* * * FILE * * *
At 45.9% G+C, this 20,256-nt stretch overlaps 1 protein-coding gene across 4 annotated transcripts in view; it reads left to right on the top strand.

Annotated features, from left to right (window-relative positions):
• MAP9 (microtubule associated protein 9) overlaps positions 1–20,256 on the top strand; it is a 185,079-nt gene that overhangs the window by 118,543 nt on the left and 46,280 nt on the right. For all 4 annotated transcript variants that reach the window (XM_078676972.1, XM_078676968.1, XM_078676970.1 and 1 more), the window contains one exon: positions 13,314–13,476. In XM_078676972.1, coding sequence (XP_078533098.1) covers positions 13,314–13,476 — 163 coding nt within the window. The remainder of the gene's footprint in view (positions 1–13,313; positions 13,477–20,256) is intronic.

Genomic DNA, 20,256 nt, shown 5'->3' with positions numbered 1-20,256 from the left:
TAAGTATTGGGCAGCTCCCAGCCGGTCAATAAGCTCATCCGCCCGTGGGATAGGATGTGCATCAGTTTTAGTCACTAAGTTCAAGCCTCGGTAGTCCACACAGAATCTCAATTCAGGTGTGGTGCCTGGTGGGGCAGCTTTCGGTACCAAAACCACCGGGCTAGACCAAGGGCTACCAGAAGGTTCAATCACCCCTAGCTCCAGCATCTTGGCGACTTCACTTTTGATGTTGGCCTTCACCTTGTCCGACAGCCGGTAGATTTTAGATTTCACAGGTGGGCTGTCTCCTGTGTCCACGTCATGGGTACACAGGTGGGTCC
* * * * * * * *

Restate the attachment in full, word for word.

At 45.9% G+C, this 20,256-nt stretch overlaps 1 protein-coding gene across 4 annotated transcripts in view; it reads left to right on the top strand.

Annotated features, from left to right (window-relative positions):
• MAP9 (microtubule associated protein 9) overlaps positions 1–20,256 on the top strand; it is a 185,079-nt gene that overhangs the window by 118,543 nt on the left and 46,280 nt on the right. For all 4 annotated transcript variants that reach the window (XM_078676972.1, XM_078676968.1, XM_078676970.1 and 1 more), the window contains one exon: positions 13,314–13,476. In XM_078676972.1, coding sequence (XP_078533098.1) covers positions 13,314–13,476 — 163 coding nt within the window. The remainder of the gene's footprint in view (positions 1–13,313; positions 13,477–20,256) is intronic.

Genomic DNA, 20,256 nt, shown 5'->3' with positions numbered 1-20,256 from the left:
TAAGTATTGGGCAGCTCCCAGCCGGTCAATAAGCTCATCCGCCCGTGGGATAGGATGTGCATCAGTTTTAGTCACTAAGTTCAAGCCTCGGTAGTCCACACAGAATCTCAATTCAGGTGTGGTGCCTGGTGGGGCAGCTTTCGGTACCAAAACCACCGGGCTAGACCAAGGGCTACCAGAAGGTTCAATCACCCCTAGCTCCAGCATCTTGGCGACTTCACTTTTGATGTTGGCCTTCACCTTGTCCGACAGCCGGTAGATTTTAGATTTCACAGGTGGGCTGTCTCCTGTGTCCACGTCATGGGTACACAGGTGGGTCC